by Jonathan Rosenblum
November 18, 2004
The demographic threat is, by common consensus, the greatest danger to Israel today. Everything from the Gaza withdrawal to hare-brained schemes to convert en masse hundreds of thousands of non-Jewish immigrants is justified in terms of that threat.
The demographic threat is both external – 2 million Palestinians over whom we have no wish to rule – and internal – a rapidly growing and increasingly irredentist Israeli Arab population.
Arabs constitute 20% of the Israeli population. The Israeli Arab population is much younger than the Jewish population – one-half of Israeli Arabs are under 18, only one-third of Jews are – and has a birthrate twice that of the Jewish population. Demographically, the situation of Israel is even worse than that of Western Europe, which, at current rates of growth, will be majority Moslem by the end of the century.
Despite the magnitude of the threat, the Israeli government has neglected the easiest and most obvious steps to increase the Jewish population. Each year an estimated 50,000 or more potential Jewish lives are aborted. Twenty thousand abortions are approved by hospital committees, and some experts place the number of illegal abortions as twice that figure.
That’s close to 1,000 Jewish lives terminated a week. Compare the number of Israelis killed on the roads – approximately nine a week in 2003 – or by terrorists – four per week. We rightly spend billions of shekels to lower the toll from traffic accidents and terrorism. But not one dollar is expended to encourage women to carry their babies to term.
Many women who opt to have abortions are deeply ambivalent about their decision, but feel that they simply cannot handle the burden of another mouth to feed. Often minimal financial assistance is all it takes to change their minds.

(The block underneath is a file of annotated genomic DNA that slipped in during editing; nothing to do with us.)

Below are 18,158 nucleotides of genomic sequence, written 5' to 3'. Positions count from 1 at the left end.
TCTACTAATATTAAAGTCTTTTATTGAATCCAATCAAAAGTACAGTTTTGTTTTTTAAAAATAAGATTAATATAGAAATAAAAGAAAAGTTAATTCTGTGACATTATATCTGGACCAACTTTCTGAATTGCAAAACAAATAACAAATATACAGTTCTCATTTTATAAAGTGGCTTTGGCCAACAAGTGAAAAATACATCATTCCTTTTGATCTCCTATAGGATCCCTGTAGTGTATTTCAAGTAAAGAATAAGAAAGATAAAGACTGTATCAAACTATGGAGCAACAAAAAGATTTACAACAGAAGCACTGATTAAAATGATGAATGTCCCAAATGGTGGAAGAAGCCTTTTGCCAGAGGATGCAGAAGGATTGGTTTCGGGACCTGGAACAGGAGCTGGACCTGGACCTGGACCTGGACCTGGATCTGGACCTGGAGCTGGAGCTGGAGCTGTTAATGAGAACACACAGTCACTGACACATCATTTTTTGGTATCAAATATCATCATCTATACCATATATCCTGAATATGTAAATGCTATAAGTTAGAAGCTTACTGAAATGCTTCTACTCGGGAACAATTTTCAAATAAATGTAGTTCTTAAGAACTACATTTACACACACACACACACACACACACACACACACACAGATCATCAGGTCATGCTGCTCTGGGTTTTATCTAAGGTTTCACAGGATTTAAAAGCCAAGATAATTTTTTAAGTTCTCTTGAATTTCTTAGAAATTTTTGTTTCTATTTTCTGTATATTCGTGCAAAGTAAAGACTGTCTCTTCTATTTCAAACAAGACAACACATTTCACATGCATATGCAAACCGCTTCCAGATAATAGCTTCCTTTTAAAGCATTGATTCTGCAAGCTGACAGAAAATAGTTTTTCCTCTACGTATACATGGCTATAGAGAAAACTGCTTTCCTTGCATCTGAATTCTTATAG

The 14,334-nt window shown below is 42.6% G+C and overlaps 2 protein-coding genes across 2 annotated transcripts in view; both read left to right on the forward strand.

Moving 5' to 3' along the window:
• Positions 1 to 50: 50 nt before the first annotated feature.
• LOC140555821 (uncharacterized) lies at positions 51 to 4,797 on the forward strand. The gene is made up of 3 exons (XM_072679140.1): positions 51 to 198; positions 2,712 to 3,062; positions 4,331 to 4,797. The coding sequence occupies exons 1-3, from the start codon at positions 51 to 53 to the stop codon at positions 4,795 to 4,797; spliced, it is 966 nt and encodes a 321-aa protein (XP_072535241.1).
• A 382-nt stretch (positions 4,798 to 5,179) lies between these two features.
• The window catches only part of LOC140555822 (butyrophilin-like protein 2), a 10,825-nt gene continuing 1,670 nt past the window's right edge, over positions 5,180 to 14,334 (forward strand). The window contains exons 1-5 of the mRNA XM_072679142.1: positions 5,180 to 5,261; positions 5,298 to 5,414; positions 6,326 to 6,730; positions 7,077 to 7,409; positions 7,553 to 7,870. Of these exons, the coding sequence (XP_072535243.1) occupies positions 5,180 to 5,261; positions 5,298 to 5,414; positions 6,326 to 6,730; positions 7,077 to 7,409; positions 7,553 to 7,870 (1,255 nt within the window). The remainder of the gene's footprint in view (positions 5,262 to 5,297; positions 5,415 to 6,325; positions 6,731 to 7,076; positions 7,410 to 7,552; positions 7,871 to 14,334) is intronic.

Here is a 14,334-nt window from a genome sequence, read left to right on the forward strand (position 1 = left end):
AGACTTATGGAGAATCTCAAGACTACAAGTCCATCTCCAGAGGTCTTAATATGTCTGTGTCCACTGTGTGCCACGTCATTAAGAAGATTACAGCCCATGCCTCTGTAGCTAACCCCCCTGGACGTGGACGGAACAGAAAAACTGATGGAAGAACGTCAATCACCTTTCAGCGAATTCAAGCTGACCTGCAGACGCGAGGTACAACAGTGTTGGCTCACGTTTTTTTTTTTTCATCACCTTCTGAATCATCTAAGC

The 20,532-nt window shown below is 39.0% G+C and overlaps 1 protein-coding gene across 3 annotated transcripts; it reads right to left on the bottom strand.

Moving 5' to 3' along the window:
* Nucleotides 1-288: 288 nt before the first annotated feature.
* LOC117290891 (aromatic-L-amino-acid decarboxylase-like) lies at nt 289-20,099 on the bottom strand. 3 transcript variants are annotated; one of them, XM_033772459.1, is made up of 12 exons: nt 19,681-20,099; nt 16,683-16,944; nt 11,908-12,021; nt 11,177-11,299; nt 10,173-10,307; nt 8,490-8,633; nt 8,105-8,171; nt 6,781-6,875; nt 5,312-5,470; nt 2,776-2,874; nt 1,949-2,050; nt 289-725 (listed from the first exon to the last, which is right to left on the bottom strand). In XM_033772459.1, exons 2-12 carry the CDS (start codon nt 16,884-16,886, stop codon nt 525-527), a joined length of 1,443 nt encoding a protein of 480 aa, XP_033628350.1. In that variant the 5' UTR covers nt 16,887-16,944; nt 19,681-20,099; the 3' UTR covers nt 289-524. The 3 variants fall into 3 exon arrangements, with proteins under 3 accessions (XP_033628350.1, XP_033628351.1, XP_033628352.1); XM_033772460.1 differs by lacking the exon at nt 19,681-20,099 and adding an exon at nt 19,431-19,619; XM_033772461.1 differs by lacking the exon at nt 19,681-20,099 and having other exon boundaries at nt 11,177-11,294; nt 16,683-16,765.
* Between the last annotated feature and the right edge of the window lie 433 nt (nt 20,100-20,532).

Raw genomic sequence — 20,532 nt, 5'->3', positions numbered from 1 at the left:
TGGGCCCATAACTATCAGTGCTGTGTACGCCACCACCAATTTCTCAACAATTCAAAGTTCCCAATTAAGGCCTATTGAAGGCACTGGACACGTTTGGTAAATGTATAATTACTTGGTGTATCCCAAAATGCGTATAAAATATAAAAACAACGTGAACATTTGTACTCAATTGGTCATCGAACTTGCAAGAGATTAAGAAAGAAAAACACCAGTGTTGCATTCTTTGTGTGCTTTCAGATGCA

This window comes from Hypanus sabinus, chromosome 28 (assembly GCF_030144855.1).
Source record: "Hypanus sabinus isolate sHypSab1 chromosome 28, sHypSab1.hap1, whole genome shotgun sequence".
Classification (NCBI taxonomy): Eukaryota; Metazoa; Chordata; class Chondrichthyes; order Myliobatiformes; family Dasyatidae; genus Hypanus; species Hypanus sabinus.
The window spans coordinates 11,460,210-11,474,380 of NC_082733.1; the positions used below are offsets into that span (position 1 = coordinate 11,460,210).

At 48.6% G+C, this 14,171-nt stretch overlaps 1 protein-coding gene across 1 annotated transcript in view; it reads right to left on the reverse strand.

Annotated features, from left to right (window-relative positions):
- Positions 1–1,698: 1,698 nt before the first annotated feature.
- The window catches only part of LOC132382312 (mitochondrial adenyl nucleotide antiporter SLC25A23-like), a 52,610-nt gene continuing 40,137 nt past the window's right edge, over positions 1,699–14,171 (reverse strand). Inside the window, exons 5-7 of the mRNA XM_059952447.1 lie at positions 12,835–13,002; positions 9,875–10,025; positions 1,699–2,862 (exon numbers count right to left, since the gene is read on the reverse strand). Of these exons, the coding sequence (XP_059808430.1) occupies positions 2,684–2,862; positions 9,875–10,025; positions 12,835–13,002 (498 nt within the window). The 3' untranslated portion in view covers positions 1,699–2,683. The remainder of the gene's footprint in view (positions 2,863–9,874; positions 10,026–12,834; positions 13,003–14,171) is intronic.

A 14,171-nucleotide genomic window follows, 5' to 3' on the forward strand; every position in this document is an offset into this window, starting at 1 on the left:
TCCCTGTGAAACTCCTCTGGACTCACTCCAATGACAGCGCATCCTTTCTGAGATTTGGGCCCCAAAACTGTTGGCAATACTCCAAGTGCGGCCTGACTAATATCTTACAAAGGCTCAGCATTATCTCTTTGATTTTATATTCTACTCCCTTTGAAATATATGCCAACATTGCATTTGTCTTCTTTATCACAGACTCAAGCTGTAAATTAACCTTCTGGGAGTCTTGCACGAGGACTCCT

EFRAT, an organization that works with women contemplating abortion, proves the point. As soon as EFRAT learns of such a woman, one of its nearly 3,000 volunteers, many of them who were themselves helped by EFRAT, contacts the woman. The volunteer offers emotional support and tells the woman that if she delivers her baby, EFRAT will supply her with all the baby equipment and necessities, and will give a check to her local grocery for six months prior to birth and six months thereafter. No theological or ideological arguments are presented to persuade her.
In many cases, the emotional support and minimal financial assistance (the entire package comes to little more than $1,000) is all that it takes to convince a woman not to abort. Of the 1,000 women currently being assisted by EFRAT, approximately three-quarters are married. Dr. Eli Schussheim, director of the organization, claims that not one of the 16,000 women helped over the years by EFRAT has ever expressed regret that she brought her child into the world.
IN ORDER FOR A WOMAN to make a truly informed judgment about whether to abort, she must know that organizations such as EFRAT exist. Social workers and hospital abortion committees, however, rarely provide this information. They should be legally required to do so.
Indeed informed consent is largely absent from the entire abortion process. Approval by hospital abortion committees is typically pro forma. More deliberation often goes into the decision whether to extract a tooth than whether to kill a fetus.
Even though the law requires doctors to inform patients of possible adverse consequences from any operative procedure, this is rarely done in the case of abortions. Women appearing before the committees required to approve hospital abortions are generally not told of either the possible adverse physical or psychological consequences of abortion, argues Professor Eliav Schochetman of the Hebrew University Law Faculty.
The state of Israel could also reduce the number of abortions by encouraging adoption. Today there are tens of thousands of childless couples in Israel eager to adopt a Jewish child. But few such children are available.
As a consequence, those couples either remain childless or travel half way around the globe to obtain a child who may never be recognized as Jewish in Israel. The whole process usually costs at least $75,000, and often much more.
Why not instead establish a government committee to which pregnant women, who have decided that they cannot raise their child, could apply for a subsidy during pregnancy? That subsidy would cover medical expenses, lost work, pain and suffering, and the like. Those payments would come from a fund paid for by couples eager to adopt a child. There would be no monetary transaction or contact between the mother and the adoptive parents.
Reducing the number of abortions alone will not turn the demographic tide. Nor will all, or perhaps even most, women who currently undergo abortions be dissuaded by any combination of incentives or more information.
Nevertheless it is a national scandal that thousands more Jewish lives are not saved each year for a mere pittance.
Related Topics: Israeli Society
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